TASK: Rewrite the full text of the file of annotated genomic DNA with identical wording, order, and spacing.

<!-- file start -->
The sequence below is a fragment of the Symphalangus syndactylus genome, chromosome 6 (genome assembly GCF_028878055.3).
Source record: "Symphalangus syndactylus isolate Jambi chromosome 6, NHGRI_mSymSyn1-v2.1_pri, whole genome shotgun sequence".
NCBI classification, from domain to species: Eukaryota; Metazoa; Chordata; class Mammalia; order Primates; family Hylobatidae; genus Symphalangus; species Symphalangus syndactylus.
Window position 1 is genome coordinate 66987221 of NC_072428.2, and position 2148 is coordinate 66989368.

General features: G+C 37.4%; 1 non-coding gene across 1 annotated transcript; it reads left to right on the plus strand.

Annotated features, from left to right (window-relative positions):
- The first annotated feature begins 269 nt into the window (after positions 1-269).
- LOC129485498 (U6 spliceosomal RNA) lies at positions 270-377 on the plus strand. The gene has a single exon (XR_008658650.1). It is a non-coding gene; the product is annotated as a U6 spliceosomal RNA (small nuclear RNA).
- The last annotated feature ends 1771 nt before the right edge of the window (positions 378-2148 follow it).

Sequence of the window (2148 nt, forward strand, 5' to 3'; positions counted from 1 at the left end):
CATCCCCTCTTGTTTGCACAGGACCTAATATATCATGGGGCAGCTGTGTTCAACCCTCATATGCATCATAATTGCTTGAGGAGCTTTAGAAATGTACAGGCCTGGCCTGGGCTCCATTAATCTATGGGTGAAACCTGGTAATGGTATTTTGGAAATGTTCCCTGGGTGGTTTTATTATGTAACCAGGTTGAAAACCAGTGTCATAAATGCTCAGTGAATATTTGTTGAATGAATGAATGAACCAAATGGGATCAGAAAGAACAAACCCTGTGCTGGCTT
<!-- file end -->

The sequence below is a fragment of the Symphalangus syndactylus genome, chromosome 6 (genome assembly GCF_028878055.3).
Source record: "Symphalangus syndactylus isolate Jambi chromosome 6, NHGRI_mSymSyn1-v2.1_pri, whole genome shotgun sequence".
NCBI classification, from domain to species: Eukaryota; Metazoa; Chordata; class Mammalia; order Primates; family Hylobatidae; genus Symphalangus; species Symphalangus syndactylus.
Window position 1 is genome coordinate 66987221 of NC_072428.2, and position 2148 is coordinate 66989368.

General features: G+C 37.4%; 1 non-coding gene across 1 annotated transcript; it reads left to right on the plus strand.

Annotated features, from left to right (window-relative positions):
- The first annotated feature begins 269 nt into the window (after positions 1-269).
- LOC129485498 (U6 spliceosomal RNA) lies at positions 270-377 on the plus strand. The gene has a single exon (XR_008658650.1). It is a non-coding gene; the product is annotated as a U6 spliceosomal RNA (small nuclear RNA).
- The last annotated feature ends 1771 nt before the right edge of the window (positions 378-2148 follow it).

Sequence of the window (2148 nt, forward strand, 5' to 3'; positions counted from 1 at the left end):
CATCCCCTCTTGTTTGCACAGGACCTAATATATCATGGGGCAGCTGTGTTCAACCCTCATATGCATCATAATTGCTTGAGGAGCTTTAGAAATGTACAGGCCTGGCCTGGGCTCCATTAATCTATGGGTGAAACCTGGTAATGGTATTTTGGAAATGTTCCCTGGGTGGTTTTATTATGTAACCAGGTTGAAAACCAGTGTCATAAATGCTCAGTGAATATTTGTTGAATGAATGAATGAACCAAATGGGATCAGAAAGAACAAACCCTGTGCTGGCTT